Pretoria, South Africa:
African National Congress President Cyril Ramaphosa is to have one last meeting with President Jacob Zuma to wrap up talks that will see the embattled leader leave the Union Buildings by this weekend.
The MPs said Ramaphosa was keen to conclude the discussions with Zuma by Sunday.
Ramaphosa has cleared his diary for the weekend to deal with Zuma’s departure. And in turn, Zuma would no longer attend the Ubuntu Awards on Saturday.
For more than Eleven years in charge of the African National Congress (ANC) and around nine years as head of state of the Republic of South Africa, Jacob Juma is struggling to let power go. No wonder South Africans are, again, the victim of Zuma’s narcissistic fury against the dying of the light.
The postponement of the State of the Nation Address (SONA) had everything to do with Zuma’s exit and very little with threats of disruption
In the late hours of Tuesday evening, at the presidential residence Genadendal in Cape Town Zuma’s deputy, Cyril Ramaphosa, finally managed to convince Zuma that his time was up.
However it is only a matter of days before Zuma resigns, entirely understandable that law-abiding South Africans and those wanting to save the ANC would be concerned to see him quit.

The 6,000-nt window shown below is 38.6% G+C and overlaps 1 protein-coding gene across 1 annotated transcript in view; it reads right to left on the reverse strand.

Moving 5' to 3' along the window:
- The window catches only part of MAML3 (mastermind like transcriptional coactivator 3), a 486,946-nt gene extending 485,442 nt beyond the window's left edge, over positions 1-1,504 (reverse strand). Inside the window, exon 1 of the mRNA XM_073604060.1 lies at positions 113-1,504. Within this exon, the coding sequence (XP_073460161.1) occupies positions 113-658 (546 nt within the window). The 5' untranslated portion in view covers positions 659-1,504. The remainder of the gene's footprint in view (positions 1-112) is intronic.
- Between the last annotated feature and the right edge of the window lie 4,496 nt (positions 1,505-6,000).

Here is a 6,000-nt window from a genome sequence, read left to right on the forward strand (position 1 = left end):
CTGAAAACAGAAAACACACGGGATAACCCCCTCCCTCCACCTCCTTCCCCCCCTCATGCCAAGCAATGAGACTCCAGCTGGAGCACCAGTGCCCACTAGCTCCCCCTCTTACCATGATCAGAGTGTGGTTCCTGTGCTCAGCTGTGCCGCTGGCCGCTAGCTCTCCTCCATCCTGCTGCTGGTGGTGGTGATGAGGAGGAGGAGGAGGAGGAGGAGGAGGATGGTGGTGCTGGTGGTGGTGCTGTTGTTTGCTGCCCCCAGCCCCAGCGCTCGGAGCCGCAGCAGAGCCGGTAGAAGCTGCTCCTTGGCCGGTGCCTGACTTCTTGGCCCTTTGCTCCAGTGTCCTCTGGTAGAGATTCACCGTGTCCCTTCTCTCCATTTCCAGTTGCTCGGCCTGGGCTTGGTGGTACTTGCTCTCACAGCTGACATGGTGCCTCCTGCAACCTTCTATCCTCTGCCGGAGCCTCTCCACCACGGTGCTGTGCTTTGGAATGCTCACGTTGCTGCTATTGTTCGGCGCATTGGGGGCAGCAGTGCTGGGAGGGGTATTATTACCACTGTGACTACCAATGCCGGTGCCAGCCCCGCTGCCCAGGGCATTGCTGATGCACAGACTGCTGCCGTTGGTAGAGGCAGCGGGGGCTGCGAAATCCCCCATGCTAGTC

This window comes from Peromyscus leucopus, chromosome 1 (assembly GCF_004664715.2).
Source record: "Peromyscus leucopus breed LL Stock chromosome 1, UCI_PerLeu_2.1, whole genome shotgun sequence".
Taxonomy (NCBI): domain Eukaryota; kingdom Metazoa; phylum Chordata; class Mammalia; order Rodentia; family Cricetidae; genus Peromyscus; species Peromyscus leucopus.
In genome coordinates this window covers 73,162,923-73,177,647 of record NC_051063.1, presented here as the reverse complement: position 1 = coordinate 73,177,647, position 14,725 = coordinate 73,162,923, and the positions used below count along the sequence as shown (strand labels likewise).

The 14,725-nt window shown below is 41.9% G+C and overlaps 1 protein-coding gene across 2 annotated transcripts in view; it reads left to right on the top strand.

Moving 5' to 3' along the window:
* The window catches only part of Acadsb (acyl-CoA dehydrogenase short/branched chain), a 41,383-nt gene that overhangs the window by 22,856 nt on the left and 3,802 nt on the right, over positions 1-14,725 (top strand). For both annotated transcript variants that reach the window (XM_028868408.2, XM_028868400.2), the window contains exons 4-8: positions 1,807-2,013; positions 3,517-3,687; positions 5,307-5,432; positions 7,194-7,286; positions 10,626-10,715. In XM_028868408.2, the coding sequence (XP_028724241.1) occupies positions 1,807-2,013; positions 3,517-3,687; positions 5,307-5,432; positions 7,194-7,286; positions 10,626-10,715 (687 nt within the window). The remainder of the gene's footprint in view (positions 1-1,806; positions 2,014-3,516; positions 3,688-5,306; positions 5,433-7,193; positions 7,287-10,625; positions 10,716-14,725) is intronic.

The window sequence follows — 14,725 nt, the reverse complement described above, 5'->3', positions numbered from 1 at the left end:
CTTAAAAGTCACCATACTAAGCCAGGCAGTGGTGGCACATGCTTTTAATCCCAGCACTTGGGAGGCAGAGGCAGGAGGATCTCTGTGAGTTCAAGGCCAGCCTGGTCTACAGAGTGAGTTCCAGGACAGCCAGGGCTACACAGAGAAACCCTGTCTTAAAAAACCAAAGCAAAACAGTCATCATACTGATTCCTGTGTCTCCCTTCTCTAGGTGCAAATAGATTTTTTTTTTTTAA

Reports indicate that Zuma has rooted South Africa immense harm and it will take years to repair some of the deep damage suffered by the people and institutions.
During a tense meeting at the presidential residence in Pretoria involving Deputy Cyril Ramaphosa and the President, Zuma dug in his heels and refused to voluntarily give up power. This was after the officials explained to him that the tide had turned in the ANC and the structures wanted his Deputy to take over immediately.
ANC treasurer general Paul Mashatile was reportedly so furious by Zuma’s stubbornness that he told him he was the face of corruption and that the ANC would be better off without him.
Zuma’s refusal to go was deeply upsetting to Ramaphosa and his allies who had only one option to prove to Zuma that definitely the power had shifted.
On Monday, less than 24 hours later, the ANC national working committee (NWC) had concluded a heated meeting where the overwhelming view was that Zuma should go. Only a few lone voices, including that of Nkosazana Dlamini-Zuma, argued for Zuma to stay.
The NWC mandated Ramaphosa to call an urgent meeting of the national executive committee (NEC) on Wednesday, where Zuma’s fate would have been sealed.
So when Zuma invited Ramaphosa to a meeting at Genadendal on Tuesday evening, the tables had turned. 48 hours after Zuma stubbornly dismissed calls for him to go, Ramaphosa proved to the kleptrocrat who was in charge of the ANC.